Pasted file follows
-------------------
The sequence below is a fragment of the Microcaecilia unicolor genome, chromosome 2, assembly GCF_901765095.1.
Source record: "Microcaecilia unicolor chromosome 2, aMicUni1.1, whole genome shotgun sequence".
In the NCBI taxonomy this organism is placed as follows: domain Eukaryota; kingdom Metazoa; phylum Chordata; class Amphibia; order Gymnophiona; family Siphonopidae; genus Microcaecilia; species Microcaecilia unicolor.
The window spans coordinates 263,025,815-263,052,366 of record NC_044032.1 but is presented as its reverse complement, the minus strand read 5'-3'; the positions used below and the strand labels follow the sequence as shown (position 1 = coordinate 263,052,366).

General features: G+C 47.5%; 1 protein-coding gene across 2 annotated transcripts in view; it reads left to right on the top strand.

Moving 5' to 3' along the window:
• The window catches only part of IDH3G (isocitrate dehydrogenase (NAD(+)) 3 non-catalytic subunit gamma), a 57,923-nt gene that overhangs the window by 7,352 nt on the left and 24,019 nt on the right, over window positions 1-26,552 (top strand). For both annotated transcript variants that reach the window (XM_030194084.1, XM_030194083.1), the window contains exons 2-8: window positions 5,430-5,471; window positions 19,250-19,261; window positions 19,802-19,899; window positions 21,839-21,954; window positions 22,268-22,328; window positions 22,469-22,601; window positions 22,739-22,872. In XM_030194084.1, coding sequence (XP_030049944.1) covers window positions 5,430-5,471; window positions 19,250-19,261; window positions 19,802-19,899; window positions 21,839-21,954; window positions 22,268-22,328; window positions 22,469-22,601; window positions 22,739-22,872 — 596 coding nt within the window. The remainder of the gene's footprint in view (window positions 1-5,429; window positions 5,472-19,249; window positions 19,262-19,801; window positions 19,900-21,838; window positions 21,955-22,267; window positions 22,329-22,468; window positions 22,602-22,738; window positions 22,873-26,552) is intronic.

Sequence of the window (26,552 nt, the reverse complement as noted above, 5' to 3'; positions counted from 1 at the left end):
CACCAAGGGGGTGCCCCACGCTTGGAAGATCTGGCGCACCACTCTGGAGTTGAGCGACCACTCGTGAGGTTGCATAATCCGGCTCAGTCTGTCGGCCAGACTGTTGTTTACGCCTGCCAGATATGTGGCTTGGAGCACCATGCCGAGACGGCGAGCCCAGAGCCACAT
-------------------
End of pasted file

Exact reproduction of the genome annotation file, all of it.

The sequence below is a fragment of the Microcaecilia unicolor genome, chromosome 2, assembly GCF_901765095.1.
Source record: "Microcaecilia unicolor chromosome 2, aMicUni1.1, whole genome shotgun sequence".
In the NCBI taxonomy this organism is placed as follows: domain Eukaryota; kingdom Metazoa; phylum Chordata; class Amphibia; order Gymnophiona; family Siphonopidae; genus Microcaecilia; species Microcaecilia unicolor.
The window spans coordinates 263,025,815-263,052,366 of record NC_044032.1 but is presented as its reverse complement, the minus strand read 5'-3'; the positions used below and the strand labels follow the sequence as shown (position 1 = coordinate 263,052,366).

General features: G+C 47.5%; 1 protein-coding gene across 2 annotated transcripts in view; it reads left to right on the top strand.

Moving 5' to 3' along the window:
• The window catches only part of IDH3G (isocitrate dehydrogenase (NAD(+)) 3 non-catalytic subunit gamma), a 57,923-nt gene that overhangs the window by 7,352 nt on the left and 24,019 nt on the right, over window positions 1-26,552 (top strand). For both annotated transcript variants that reach the window (XM_030194084.1, XM_030194083.1), the window contains exons 2-8: window positions 5,430-5,471; window positions 19,250-19,261; window positions 19,802-19,899; window positions 21,839-21,954; window positions 22,268-22,328; window positions 22,469-22,601; window positions 22,739-22,872. In XM_030194084.1, coding sequence (XP_030049944.1) covers window positions 5,430-5,471; window positions 19,250-19,261; window positions 19,802-19,899; window positions 21,839-21,954; window positions 22,268-22,328; window positions 22,469-22,601; window positions 22,739-22,872 — 596 coding nt within the window. The remainder of the gene's footprint in view (window positions 1-5,429; window positions 5,472-19,249; window positions 19,262-19,801; window positions 19,900-21,838; window positions 21,955-22,267; window positions 22,329-22,468; window positions 22,602-22,738; window positions 22,873-26,552) is intronic.

Sequence of the window (26,552 nt, the reverse complement as noted above, 5' to 3'; positions counted from 1 at the left end):
CACCAAGGGGGTGCCCCACGCTTGGAAGATCTGGCGCACCACTCTGGAGTTGAGCGACCACTCGTGAGGTTGCATAATCCGGCTCAGTCTGTCGGCCAGACTGTTGTTTACGCCTGCCAGATATGTGGCTTGGAGCACCATGCCGAGACGGCGAGCCCAGAGCCACAT